Teerisuo - Lososuo Mire Reserve is situated on the boundary between the natural habitats of northern and southern species, and thus the area's animal and vegetation species are very diverse. A common feature in the entire area is being in its natural-state, as there are hardly any visible signs of the felling that took place there during the past decades.
Whispers of the Spruce Mires
The forest islets in the mire reserve are for the most part spruce-dominated mixed forests, in parts of which there is an abundance of aspen (Populus tremula), birch (Betula pubescens) and goat willows (Salix caprea). There are also a lot of dead standing trees, fallen branches and charcoal left behind by forest fires. The spruce in the mires are mossy and the aspens large. There are beautiful, steep cliffs, rocky patches and small rapids especially along the course of the River Kelopuro.
The old mixed spruce forests, which have an abundance of decaying wood, offer an excellent habitat for many polyporous fungi, including rare and threatened species such as Haploporus odorus and Antrodiella citronella. Many insect species require old-growth forests with an abundance of decaying wood in order to survive. The mire reserve's beetle population includes species typical of the north, south as well as the east.
The dominant undergrowth species in the forest islets is the bilberry (Vaccinium myrtillus). In lush spots there are also twinflowers (Linnaea borealis), false lilies (Maianthemum bifolium) and goldenrods (Solidago virgaurea). In the more rugged spots there are lingonberries (Vaccinium vitis-idaea) and crowberries (Empetrum nigrum). There are very few pine-dominated or herb-rich like forests in the area.
Open bog and spruce mire
The area consists of large open bogs and spruce mires, in their natural state and of its mires Pieni Teerisuo, Isosuo, Kuitisuo and Lososuo comprise an over 8 km long stretch of open bog in the middle of the area's low forest landscape. The Teerisuo and Rajasuo mires have more forest islets in them, but even these are open bogs of considerable size.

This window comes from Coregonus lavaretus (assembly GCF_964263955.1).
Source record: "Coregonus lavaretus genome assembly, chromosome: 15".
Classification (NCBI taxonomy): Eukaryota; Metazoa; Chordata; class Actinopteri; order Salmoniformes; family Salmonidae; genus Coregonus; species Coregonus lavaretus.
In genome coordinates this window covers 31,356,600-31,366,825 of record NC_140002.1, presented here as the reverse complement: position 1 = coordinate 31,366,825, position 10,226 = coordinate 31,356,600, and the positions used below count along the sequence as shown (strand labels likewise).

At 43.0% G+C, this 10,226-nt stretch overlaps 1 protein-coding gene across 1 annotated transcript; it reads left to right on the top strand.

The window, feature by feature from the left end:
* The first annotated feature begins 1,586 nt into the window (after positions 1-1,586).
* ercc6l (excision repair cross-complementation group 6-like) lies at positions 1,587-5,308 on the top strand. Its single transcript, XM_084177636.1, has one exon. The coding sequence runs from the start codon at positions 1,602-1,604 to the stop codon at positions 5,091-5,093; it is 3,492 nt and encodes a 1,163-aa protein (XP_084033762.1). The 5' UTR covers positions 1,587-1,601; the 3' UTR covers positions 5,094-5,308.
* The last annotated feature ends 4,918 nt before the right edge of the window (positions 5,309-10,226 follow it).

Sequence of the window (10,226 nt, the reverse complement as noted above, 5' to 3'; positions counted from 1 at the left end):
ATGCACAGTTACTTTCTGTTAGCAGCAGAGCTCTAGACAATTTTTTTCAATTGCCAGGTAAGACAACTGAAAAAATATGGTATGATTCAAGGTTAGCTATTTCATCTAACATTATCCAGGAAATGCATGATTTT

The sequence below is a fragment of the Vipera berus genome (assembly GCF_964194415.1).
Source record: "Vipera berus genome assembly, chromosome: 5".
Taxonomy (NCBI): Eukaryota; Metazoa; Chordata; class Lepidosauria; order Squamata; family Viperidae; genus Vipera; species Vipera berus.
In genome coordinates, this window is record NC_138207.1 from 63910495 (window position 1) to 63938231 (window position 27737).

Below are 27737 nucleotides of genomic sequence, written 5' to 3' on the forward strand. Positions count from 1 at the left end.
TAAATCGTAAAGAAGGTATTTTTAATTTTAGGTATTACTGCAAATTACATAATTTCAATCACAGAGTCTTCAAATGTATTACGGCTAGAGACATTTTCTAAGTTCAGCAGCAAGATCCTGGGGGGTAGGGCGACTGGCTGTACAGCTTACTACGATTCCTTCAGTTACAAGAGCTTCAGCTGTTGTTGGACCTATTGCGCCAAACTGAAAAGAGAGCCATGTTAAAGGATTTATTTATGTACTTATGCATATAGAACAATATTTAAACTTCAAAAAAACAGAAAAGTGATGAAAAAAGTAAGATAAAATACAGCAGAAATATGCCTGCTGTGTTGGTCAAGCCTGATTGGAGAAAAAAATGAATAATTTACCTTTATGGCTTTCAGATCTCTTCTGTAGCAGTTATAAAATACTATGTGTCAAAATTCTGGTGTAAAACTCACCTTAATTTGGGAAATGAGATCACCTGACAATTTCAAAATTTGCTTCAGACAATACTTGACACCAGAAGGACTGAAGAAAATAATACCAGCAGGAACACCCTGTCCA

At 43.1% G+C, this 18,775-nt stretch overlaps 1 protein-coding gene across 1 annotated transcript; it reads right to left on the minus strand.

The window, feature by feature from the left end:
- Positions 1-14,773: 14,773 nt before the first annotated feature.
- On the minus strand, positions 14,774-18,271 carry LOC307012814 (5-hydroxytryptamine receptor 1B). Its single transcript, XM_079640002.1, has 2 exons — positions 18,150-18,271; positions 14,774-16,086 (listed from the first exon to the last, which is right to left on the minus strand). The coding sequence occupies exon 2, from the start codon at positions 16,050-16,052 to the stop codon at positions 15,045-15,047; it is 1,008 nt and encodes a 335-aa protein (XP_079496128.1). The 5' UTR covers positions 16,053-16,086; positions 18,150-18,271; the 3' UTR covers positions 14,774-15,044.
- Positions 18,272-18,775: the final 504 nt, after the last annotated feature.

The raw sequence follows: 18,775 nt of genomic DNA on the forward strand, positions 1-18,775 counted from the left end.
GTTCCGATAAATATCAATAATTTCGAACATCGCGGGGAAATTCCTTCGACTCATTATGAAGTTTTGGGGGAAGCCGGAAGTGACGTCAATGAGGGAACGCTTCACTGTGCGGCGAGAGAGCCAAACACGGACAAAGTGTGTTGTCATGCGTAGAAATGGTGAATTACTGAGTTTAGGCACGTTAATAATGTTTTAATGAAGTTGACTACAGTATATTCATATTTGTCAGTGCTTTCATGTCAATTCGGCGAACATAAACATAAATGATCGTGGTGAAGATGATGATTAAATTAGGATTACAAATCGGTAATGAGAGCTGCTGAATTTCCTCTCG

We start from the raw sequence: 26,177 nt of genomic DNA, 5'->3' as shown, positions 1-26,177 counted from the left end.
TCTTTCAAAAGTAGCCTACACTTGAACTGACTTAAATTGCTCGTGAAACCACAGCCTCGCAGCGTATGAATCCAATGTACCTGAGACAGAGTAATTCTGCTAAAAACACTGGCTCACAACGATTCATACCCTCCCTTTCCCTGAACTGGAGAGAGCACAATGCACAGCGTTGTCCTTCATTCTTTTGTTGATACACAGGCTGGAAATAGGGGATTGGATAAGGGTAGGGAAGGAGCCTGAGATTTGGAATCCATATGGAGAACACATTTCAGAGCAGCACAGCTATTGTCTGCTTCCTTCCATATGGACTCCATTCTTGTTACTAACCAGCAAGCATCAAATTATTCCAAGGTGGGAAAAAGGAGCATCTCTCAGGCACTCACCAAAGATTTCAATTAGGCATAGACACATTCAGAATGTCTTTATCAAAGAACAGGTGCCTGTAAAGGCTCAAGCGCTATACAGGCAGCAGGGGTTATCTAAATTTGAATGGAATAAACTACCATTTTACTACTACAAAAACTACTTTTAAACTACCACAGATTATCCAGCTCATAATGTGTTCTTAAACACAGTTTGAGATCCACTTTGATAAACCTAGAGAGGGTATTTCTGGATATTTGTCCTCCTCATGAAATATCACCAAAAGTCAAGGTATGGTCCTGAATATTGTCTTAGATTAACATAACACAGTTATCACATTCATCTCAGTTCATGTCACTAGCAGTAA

In addition to sphagnum moss the area's mires feature hare's-tail cottongrass (Eriophorum vaginatum), deergrass (Trichophorum cespitosum), rannoch-rush (Scheuchzeria palustris) as well as mud sedge (Carex limosa), bottle sedge (Carex rostrata) and few-flowered sedge (Carex pauciflora). More lush vegetation, such as purple moor grass (Molinia caerulea), bog bean (Menyanthes trifoliata) and star sedge (Carex echinata) are found in few places. The early marsh orchid (Dactylorhiza incarnata) which is a threatened plant in the Kainuu region, can be found in the mire reserve.
Winged and fourlegged creatures
The most common mire birds met in the mire reserve are the Yellow Wagtail (Motacilla flava) and the Meadow Pipit (Anthus pratensis). The most common hole nesters in the area are the Pied Flycatcher (Ficedula hypoleuca) and the Common Redstart (Phoenicurus phoenicurus); the Great Spotted Woodpecker (Dendrocopos major) and the Three-toed Woodpecker (Picoides tridactylus) are found in smaller numbers. Hikers in the area may come across the Siberian Jay (Perisoreus infaustus), the Black Woodpecker (Dryocopus martius), the Swan (Cygnus cygnus) or the Common Crane (Grus grus).
During winter visitors can spot many sets of tracks left behind by mammals which inhabit the area including the hare (Lepus timidus), the fox (Vulpes vulpes), the least weasel (Mustela nivalis) and the stoat (Mustela erminea). Larger tracks are left behind by bears (Ursus arctos), wolves (Canis lupus), lynxes (Lynx lynx) and moose (Alces alces).
The area is surrounded by old-growth forest reserves
Finland's old-growth forest conservation programme includes areas surrounding Teerisuo - Lososuo mire reserve, which are to be joined to the mire reserve. The joining of the areas is awaiting approval by the Ministry of the Environment. The size of the combined area will be 3,046 hectares.
Of the old-growth forest areas Kortevaara is made up primarily of spruce forest. On the area's north side there are pine dominated forests, where there are an abundance of dead standing trees and even branched and sturdy pines.
The Rajapuro and Kelopuro forests are also part of the new expanded area. The Kelovaara forests burnt down about 100 years ago and have regrown naturally after this. The core of the Salapuro area is made up of lush stream bank mire. The forests here are quite young, but in their natural state. The area's most significant small bodies of water include the Rivers Rajapuro and Kelopuro, which meander for the most part through old fresh forests and mires untouched by ditching.
History of Teerisuo - Lososuo Mire Reserve
The Teerisuo - Lososuo mire reserve is primarily made up of ground moraine clearly moulded by the continental glacier, in which the depressions between drumlins, hills formed by glacial action, have paludified.
The majority of the area's forests are old-growth, which have been untouched by commercial forestry for several decades. In most places, as a result of felling, forests are in a natural-like state and grow densely. The area's mires have never been ditched. The area has never had permanent settlers either, but has rather been a plentiful hunting ground. The present day area is part of the Natura 2000 programme.